Industrial and Labor Relations Review (ILR Review) is a publication of the Cornell University School of Industrial and Labor Relations.

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Industrial relations

Industrial relations is a multidisciplinary field that studies the employment relationship.

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Industrial Workers of the World

The Industrial Workers of the World (IWW), members of which are commonly termed "Wobblies", is an international labor union that was founded in 1905 in Chicago, Illinois in the United States of America.

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Industrialisation

Industrialisation or industrialization is the period of social and economic change that transforms a human group from an agrarian society into an industrial society, involving the extensive re-organisation of an economy for the purpose of manufacturing.

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International Brotherhood of Teamsters

The International Brotherhood of Teamsters (IBT) is a labor union in the United States and Canada.

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International comparisons of trade unions

Unions have been compared across countries by growth and decline patterns, by violence levels, and by kinds of political activity.

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International Longshore and Warehouse Union

The International Longshore and Warehouse Union (ILWU) is a labor union which primarily represents dock workers on the West Coast of the United States, Hawaii and Alaska, and in British Columbia, Canada.

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International Longshoremen's Association

The International Longshoremen's Association (ILA) is a labor union representing longshore workers along the East Coast of the United States and Canada, the Gulf Coast, the Great Lakes, Puerto Rico, and inland waterways.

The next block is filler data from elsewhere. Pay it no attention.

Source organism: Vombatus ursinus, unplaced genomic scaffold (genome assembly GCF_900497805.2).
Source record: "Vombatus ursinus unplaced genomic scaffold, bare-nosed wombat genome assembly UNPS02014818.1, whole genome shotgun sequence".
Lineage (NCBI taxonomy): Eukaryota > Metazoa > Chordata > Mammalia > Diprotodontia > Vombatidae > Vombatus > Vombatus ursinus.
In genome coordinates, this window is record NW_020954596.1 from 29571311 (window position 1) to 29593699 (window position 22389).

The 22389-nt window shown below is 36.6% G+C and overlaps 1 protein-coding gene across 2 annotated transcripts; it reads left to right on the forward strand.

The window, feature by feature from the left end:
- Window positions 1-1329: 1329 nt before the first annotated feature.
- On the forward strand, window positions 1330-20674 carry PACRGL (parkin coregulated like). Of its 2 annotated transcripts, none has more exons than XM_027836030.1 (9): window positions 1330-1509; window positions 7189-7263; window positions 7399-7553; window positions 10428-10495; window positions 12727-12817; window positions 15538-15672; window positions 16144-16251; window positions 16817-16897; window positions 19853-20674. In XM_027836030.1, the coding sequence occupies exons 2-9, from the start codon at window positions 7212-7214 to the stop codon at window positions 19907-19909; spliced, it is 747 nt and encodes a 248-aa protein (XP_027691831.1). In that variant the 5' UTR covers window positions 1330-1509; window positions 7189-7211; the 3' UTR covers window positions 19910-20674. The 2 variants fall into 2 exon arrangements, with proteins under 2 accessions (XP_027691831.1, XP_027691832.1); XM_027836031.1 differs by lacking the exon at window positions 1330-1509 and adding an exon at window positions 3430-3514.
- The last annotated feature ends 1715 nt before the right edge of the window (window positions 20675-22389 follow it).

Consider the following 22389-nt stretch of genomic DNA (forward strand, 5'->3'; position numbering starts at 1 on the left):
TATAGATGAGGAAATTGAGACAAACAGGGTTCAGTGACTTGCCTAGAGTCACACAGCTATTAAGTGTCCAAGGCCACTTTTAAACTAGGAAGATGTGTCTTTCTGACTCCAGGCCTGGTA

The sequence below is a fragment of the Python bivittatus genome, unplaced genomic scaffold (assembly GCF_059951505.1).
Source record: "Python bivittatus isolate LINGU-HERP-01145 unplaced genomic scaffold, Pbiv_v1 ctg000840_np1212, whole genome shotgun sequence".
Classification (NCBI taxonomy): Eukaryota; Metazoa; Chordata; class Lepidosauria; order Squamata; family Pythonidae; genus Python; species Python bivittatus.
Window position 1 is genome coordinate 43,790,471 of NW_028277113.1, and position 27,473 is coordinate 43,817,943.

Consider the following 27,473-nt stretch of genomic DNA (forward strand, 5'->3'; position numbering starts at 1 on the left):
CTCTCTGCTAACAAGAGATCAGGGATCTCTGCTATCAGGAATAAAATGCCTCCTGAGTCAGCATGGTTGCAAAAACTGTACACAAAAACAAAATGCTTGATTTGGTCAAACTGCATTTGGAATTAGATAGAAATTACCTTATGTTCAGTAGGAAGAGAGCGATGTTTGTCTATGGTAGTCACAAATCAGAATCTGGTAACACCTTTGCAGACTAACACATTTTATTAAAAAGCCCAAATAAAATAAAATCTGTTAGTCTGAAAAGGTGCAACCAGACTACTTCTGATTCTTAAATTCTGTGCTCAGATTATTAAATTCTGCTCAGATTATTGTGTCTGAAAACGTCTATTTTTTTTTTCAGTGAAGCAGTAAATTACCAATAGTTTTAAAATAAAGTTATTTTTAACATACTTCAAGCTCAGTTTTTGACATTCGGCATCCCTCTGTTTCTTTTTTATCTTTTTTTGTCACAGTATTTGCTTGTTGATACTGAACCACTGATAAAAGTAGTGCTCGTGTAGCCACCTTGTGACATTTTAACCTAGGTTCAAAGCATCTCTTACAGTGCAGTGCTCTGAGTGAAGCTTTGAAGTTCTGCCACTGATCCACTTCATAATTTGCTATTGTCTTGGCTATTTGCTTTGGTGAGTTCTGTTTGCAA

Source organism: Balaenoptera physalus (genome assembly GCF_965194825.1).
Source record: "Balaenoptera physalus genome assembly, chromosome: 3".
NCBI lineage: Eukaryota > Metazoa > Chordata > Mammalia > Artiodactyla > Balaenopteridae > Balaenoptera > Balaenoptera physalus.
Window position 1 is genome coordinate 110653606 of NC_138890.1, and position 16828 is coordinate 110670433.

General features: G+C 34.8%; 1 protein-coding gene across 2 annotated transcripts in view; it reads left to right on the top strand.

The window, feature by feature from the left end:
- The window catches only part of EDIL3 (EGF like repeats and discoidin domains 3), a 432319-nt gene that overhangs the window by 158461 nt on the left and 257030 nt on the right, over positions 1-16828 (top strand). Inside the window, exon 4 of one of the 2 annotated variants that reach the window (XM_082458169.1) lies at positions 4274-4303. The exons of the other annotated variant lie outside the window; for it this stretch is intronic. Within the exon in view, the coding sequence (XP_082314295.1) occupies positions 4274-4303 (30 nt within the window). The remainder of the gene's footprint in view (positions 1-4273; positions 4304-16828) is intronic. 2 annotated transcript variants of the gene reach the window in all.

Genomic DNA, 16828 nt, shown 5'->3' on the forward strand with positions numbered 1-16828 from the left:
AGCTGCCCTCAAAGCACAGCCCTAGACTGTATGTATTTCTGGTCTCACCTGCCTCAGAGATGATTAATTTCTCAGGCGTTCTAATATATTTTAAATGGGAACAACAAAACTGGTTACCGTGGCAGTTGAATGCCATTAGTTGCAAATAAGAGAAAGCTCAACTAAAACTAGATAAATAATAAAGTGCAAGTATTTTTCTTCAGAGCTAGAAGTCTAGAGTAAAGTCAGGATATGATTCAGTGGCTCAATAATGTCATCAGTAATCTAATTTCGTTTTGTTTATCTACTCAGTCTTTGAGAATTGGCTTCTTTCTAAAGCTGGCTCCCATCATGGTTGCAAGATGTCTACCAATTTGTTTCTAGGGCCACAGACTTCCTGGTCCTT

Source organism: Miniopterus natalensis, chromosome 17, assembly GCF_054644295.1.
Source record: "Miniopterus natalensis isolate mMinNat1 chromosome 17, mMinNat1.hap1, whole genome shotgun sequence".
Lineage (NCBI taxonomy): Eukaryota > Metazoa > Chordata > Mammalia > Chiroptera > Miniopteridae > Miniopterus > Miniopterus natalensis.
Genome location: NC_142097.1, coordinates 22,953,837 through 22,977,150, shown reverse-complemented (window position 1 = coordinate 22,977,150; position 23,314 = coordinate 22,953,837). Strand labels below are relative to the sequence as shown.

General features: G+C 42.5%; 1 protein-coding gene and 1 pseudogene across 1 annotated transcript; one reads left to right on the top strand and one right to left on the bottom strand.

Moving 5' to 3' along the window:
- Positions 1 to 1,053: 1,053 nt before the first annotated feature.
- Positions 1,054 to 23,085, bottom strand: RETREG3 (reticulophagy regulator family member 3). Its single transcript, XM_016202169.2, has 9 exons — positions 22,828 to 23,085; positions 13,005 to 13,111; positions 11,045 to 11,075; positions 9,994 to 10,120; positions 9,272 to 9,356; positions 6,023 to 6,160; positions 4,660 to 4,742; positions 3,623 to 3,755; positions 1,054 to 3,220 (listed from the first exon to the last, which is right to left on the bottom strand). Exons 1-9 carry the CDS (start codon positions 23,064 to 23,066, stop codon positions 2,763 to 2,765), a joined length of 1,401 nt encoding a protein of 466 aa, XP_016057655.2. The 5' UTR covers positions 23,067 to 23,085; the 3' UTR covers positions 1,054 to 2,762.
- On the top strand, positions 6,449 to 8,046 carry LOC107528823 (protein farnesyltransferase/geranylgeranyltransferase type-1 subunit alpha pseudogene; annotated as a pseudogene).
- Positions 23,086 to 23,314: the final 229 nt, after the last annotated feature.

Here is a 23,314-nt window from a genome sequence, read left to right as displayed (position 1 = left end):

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International Monetary Fund

The International Monetary Fund (IMF) is an international organization headquartered in Washington, D.C., consisting of "189 countries working to foster global monetary cooperation, secure financial stability, facilitate international trade, promote high employment and sustainable economic growth, and reduce poverty around the world." Formed in 1945 at the Bretton Woods Conference primarily by the ideas of Harry Dexter White and John Maynard Keynes, it came into formal existence in 1945 with 29 member countries and the goal of reconstructing the international payment system.

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John Thomas Dunlop

John Thomas Dunlop (July 5, 1914October 2, 2003) was an American administrator and labor scholar.

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Joseph Curran

Joseph Curran (March 1, 1906 – August 14, 1981) was a merchant seaman and an American labor leader. He was founding president of the National Maritime Union (or NMU, now part of the Seafarers International Union of North America) from 1937 to 1973, and a vice president of the Congress of Industrial Organizations (CIO).

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Jurisdictional strike

In United States labor law, a jurisdictional strike is a concerted refusal to work undertaken by a union to assert its members' right to particular job assignments and to protest the assignment of disputed work to members of another union or to unorganized workers.

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Knights of Labor

Knights of Labor (K of L), officially Noble and Holy Order of the Knights of Labor, was the largest and one of the most important American labor organizations of the 1880s.

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Labor federation competition in the United States

Labor federation competition in the U.S. is a history of the labor movement, considering U.S. labor organizations and federations that have been regional, national, or international in scope, and that have united organizations of disparate groups of workers.